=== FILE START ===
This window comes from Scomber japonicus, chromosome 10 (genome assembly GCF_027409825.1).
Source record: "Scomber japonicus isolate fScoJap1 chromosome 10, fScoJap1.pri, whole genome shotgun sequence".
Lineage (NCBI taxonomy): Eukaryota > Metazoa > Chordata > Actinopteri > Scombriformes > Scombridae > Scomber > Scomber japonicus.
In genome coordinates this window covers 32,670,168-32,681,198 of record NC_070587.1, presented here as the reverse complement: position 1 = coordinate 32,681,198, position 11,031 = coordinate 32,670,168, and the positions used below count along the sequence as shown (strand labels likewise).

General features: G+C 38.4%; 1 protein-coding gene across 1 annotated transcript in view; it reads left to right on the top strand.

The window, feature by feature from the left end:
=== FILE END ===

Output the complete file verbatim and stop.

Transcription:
This window comes from Scomber japonicus, chromosome 10 (genome assembly GCF_027409825.1).
Source record: "Scomber japonicus isolate fScoJap1 chromosome 10, fScoJap1.pri, whole genome shotgun sequence".
Lineage (NCBI taxonomy): Eukaryota > Metazoa > Chordata > Actinopteri > Scombriformes > Scombridae > Scomber > Scomber japonicus.
In genome coordinates this window covers 32,670,168-32,681,198 of record NC_070587.1, presented here as the reverse complement: position 1 = coordinate 32,681,198, position 11,031 = coordinate 32,670,168, and the positions used below count along the sequence as shown (strand labels likewise).

General features: G+C 38.4%; 1 protein-coding gene across 1 annotated transcript in view; it reads left to right on the top strand.

The window, feature by feature from the left end: